This week on the Secret Library, Librarian Antony Ramm looks at books or other printed objects held at the Central Library, all highlighting different aspects of the Leeds deaf community’s story. These three items will be among a wider selection on show at Martin Smith’s talk on the same subject. That talk (and book-signing) will take place in the Central Library at 2pm on February 2 – you can reserve your place on Ticketsource.
The early 19th-century
As seen in reports held at the Central Library, children Leeds were pupils at the Yorkshire Institution for Deaf and Dumb Children (based in Doncaster) since its opening in 1829. Alongside those Annual Reports (1831 – 1837; 1855 – 1885), the Library also holds a copy of another report, entitled Results of an Enquiry Respecting the Former Pupils of the Yorkshire Institution for the Deaf and Dumb Children.
As well as being a chronological list of pupils, the Report also provides miniature biographies of each person’s life since they left the Institution – Sarah Hartley and Jane Holmes, both admitted in 1830, are the first pupils from Leeds for whom such detail is available. These accounts are invaluable as a guide to the kinds of occupations deaf children were able to find work in during the early-to-mid 19th-century, as well as being a very useful source for family history more generally.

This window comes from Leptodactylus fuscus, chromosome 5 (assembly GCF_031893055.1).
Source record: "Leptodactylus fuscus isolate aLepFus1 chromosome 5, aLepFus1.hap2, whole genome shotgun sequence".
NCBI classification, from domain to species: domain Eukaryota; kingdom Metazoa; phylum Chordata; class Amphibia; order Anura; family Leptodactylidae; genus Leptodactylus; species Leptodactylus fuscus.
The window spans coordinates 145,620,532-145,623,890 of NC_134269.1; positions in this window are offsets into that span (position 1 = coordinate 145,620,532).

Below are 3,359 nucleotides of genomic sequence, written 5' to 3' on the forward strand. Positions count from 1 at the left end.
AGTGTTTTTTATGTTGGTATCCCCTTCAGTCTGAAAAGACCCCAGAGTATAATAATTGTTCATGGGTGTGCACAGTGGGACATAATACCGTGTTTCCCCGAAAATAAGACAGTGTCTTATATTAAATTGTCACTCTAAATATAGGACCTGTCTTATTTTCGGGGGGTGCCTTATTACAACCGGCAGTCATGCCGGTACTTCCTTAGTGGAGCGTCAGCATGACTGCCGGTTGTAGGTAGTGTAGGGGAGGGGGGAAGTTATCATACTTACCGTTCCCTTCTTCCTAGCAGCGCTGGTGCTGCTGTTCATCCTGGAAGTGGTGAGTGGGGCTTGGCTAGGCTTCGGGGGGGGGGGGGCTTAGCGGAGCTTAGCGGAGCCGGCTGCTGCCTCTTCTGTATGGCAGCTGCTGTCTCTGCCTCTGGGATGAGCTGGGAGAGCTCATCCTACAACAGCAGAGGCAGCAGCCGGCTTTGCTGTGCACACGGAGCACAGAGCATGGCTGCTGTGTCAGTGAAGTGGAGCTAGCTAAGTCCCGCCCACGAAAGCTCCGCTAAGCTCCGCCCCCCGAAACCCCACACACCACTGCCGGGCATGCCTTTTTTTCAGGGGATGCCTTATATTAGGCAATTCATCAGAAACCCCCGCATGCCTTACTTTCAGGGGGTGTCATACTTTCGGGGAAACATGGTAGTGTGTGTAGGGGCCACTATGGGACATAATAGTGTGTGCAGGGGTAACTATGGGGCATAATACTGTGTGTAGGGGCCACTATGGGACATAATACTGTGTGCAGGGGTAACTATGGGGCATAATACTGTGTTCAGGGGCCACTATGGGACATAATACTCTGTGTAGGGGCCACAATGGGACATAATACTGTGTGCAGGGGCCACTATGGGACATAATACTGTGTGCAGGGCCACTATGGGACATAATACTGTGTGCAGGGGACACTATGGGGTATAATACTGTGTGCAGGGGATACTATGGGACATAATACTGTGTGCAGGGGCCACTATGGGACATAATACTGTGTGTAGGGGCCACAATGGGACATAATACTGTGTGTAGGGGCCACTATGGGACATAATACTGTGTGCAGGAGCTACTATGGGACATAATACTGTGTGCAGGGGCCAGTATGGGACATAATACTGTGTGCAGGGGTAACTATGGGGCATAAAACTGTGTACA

The later 19th-century
The major development during this period was the establishment in 1866 of the Leeds Incorporated Institution for Blind and Deaf People – which merged with the Leeds Institution for the Indigent & Industrious Blind in 1876 and moved into a new, purpose-built site on Upper Albion Street. Annual Reports from the new organisation are available in the Library for the period 1876 – 1999, and below can be seen a reproduction of a print showing the since-demolished Albion Street premises (now the site of the K2 building), as well as an extract from a c.1891 map of the same area:
The early 20th-century
Deaf children had been taught in Leeds since Edward Jackson began a class at the St. James’ Church Sunday School in the 1830s. But it was Edward Kirk, in the latter decades of the century who was to be the real pioneer; appointed as Headmaster for the Leeds School for the Deaf (initially based in Salem Chapel) from 1883 and responsible for the School’s subsequent move to, first, the Central Higher Grade School (on the corner of Woodhouse Lane and Great George Street) and, finally, to a purpose-built space on Blenheim Walk, which opened in 1899.
The later 20th-century
Martin Smith began work for the Leeds Incorporated Institute for the Blind and Deaf and Dumb in 1957, and continued (with a brief interlude) until his retirement in 1992. His autobiography is a personal account of a ‘life with deaf people’; a valuable local history of that community through the 20th-century; and also a sometimes surprising memoir of Leeds itself during a time of great change: “Leeds was vibrant in 1957. Diverse industry, underpinned by the clothing trade, provided almost full employment…[T]he espresso coffee bars were well established…[R]avi Shankar, George Melly and an outpost of Ronnie Scott’s Jazz Club entertained.” (p.20)